Posted on 27 August 2014
Unesco-IHE researchers have been involved in various research projects about drip irrigation. At the World Water Week, to be held in Stockholm from 31 August to 5 September 2014, they will present their findings.
Drip irrigation is widely promoted as an innovative technology to address current water, food, poverty, and environmental challenges. It is spreading among agro-entrepreneurs and smallholders in many countries, but it is not a miracle solution to water scarcity, food insecurity, and poverty.
The main buyers of drip irrigation kits appear to be development NGO's rather than the farmers themselves. Once the development project has ended, motivation to continue with drip irrigation seems lacking.
According to professor Margreet Zwarteveen at UNESCO-IHE a wakeup call is needed when discussing the success of low-cost drip kits.
Zwarteveen will be one of the panelists at the seminar 'Putting Drip Irrigation in Perspective: Reality Check on the Promises of a Technology' on Thursday 4 September.
Lack of interest by farmers
"In Sub-Sahara Africa, enthusiasm for drip kits mainly comes from manufacturers, funders and development organizations", writes Zwarteveen in a recent article on the Unseco-IHE website. "Apparently, kits feed into a wide-spread desire in the development aid community for believing in the existence of neat and small-scale technical solutions to structural problems of poverty and resource depletion."
Zwarteveen continues: "The idea that a simple and cheap technical device can help Africa's farmers become profit-making entrepreneurs is indeed appealing and therefore effective for fund-raising purposes. Yet, unless farmers themselves actively engage with new technological solutions there is little hope that these will have a longer-lasting impact."
The seminar on drip irrigation at the Stockholm Water Week will provide a renewed assessment of the potential and performance of drip irrigation worldwide, in terms of water, food, poverty and environment.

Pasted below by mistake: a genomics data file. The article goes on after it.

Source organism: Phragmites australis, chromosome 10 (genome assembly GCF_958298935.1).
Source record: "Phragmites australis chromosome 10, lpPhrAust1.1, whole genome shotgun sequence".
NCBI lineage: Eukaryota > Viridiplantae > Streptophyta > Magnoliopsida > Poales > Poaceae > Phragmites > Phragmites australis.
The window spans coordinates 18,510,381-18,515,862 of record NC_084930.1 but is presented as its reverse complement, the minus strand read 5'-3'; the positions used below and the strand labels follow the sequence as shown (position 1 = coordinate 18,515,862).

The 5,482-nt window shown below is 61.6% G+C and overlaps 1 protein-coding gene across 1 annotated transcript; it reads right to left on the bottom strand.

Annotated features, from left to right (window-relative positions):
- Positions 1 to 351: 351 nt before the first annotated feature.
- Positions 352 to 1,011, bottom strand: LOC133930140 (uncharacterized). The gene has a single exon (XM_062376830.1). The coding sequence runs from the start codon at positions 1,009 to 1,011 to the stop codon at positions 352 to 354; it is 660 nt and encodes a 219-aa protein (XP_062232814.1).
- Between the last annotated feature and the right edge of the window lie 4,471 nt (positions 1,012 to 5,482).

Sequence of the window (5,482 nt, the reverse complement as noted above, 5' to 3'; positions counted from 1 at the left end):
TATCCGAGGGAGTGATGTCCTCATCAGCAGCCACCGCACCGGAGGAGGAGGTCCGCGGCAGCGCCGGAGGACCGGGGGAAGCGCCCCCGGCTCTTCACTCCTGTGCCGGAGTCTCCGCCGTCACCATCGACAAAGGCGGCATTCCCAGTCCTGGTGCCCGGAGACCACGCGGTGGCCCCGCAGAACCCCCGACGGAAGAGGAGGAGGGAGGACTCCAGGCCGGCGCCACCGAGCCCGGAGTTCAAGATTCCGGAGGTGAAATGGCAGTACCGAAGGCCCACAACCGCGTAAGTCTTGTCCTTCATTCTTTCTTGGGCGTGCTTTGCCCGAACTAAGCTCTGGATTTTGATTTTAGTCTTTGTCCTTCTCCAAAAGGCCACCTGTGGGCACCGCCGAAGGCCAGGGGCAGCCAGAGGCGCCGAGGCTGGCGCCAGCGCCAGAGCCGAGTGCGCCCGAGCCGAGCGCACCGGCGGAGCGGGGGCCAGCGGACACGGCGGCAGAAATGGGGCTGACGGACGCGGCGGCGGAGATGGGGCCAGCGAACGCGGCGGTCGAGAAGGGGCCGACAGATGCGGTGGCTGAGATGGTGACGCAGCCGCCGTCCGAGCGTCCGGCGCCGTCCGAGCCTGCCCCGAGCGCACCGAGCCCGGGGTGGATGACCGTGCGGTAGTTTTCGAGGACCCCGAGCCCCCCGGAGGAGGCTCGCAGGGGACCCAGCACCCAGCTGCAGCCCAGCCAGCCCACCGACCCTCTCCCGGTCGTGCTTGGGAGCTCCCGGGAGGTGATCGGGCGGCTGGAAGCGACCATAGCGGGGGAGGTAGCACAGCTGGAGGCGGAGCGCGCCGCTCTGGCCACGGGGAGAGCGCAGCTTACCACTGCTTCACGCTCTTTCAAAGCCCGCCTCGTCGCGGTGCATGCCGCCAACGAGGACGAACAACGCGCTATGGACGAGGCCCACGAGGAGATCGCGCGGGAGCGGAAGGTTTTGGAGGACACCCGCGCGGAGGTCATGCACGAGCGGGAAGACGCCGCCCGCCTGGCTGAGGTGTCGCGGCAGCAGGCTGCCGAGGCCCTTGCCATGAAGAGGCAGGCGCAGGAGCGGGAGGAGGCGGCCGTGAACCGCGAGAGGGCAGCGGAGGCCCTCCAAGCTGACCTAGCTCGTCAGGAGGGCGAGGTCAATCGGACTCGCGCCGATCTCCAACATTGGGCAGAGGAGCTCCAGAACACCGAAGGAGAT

Four transversal themes will be discussed:
● smallholder drip irrigation systems and support mechanisms for their sustainable dissemination and use;
● approaches enhancing coherence between farmer-led technical change and irrigation system-level modernization;
● the multiplicity of systems for multiple farmers;
● drip irrigation standards and subsidies mechanisms.
The seminar is one of the 100 events during the Stockholm Water Week and is co-organised by Institut de Recherche pour le Developpement and Wageningen University.
(photos of drip installation Burkino Faso: Jonas Wanvoeke, PhD Fellow at Wageningen University and Unesco-IHE)
Also read on this website
• Stockholm Water Week: Photo coverage highlighting some remarkable Dutch contributions, 8 September 2014
• Stockholm Water Week: Joint water-energy supplies in poor areas not as obvious as it seems, 8 September 2014
• Stockholm Water Week: Rainwater management crucial for eradication global poverty, 4 September 2014
• Stockholm Water Week: Seven Dutch winners in cutting edge technology challenge on water and food, 3 September 2014
• Stockholm Water Week: Yes, access to clean drinking water for all, but how?, 2 September 2014
• Stockholm Water Week: Teaming up with energy service deliveries makes sense in world's poor places, 29 August 2014
• Dutch buzzword at Stockholm water week will be sustainable water services, 22 August 2014
A Wakeup Call from the Drip Dream, article by Margreet Zwarteveen & Ewoud Kok, Unesco-IHE, published 19 August 2014
Stockholm Water Week programme, 4 September 2014
Putting Drip Irrigation in Perspective: Reality Check on the Promises of a Technology, 4 September 2014